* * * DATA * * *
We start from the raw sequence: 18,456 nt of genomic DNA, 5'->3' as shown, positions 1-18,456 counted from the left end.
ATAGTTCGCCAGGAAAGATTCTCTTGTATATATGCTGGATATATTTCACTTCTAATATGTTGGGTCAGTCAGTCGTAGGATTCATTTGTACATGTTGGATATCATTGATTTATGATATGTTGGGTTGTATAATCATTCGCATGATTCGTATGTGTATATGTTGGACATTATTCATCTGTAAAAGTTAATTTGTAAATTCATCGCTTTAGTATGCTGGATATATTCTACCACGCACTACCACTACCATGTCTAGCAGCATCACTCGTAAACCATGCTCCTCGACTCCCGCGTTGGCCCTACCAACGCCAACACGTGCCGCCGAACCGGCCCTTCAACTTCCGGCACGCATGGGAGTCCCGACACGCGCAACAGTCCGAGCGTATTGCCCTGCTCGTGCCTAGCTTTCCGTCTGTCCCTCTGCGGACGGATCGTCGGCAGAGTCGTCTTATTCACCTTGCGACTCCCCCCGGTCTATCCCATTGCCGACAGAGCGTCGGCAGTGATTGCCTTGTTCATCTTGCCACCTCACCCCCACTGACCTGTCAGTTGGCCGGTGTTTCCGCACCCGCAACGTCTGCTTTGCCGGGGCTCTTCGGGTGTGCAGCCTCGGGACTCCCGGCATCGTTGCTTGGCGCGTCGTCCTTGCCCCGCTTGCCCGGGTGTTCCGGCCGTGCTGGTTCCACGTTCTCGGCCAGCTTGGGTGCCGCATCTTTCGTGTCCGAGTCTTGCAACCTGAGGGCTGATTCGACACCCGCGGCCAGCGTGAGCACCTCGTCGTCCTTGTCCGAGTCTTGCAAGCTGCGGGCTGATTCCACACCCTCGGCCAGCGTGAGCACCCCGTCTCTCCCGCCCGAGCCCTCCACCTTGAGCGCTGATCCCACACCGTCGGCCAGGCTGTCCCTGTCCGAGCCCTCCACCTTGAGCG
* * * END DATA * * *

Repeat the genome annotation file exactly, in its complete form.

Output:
We start from the raw sequence: 18,456 nt of genomic DNA, 5'->3' as shown, positions 1-18,456 counted from the left end.
ATAGTTCGCCAGGAAAGATTCTCTTGTATATATGCTGGATATATTTCACTTCTAATATGTTGGGTCAGTCAGTCGTAGGATTCATTTGTACATGTTGGATATCATTGATTTATGATATGTTGGGTTGTATAATCATTCGCATGATTCGTATGTGTATATGTTGGACATTATTCATCTGTAAAAGTTAATTTGTAAATTCATCGCTTTAGTATGCTGGATATATTCTACCACGCACTACCACTACCATGTCTAGCAGCATCACTCGTAAACCATGCTCCTCGACTCCCGCGTTGGCCCTACCAACGCCAACACGTGCCGCCGAACCGGCCCTTCAACTTCCGGCACGCATGGGAGTCCCGACACGCGCAACAGTCCGAGCGTATTGCCCTGCTCGTGCCTAGCTTTCCGTCTGTCCCTCTGCGGACGGATCGTCGGCAGAGTCGTCTTATTCACCTTGCGACTCCCCCCGGTCTATCCCATTGCCGACAGAGCGTCGGCAGTGATTGCCTTGTTCATCTTGCCACCTCACCCCCACTGACCTGTCAGTTGGCCGGTGTTTCCGCACCCGCAACGTCTGCTTTGCCGGGGCTCTTCGGGTGTGCAGCCTCGGGACTCCCGGCATCGTTGCTTGGCGCGTCGTCCTTGCCCCGCTTGCCCGGGTGTTCCGGCCGTGCTGGTTCCACGTTCTCGGCCAGCTTGGGTGCCGCATCTTTCGTGTCCGAGTCTTGCAACCTGAGGGCTGATTCGACACCCGCGGCCAGCGTGAGCACCTCGTCGTCCTTGTCCGAGTCTTGCAAGCTGCGGGCTGATTCCACACCCTCGGCCAGCGTGAGCACCCCGTCTCTCCCGCCCGAGCCCTCCACCTTGAGCGCTGATCCCACACCGTCGGCCAGGCTGTCCCTGTCCGAGCCCTCCACCTTGAGCG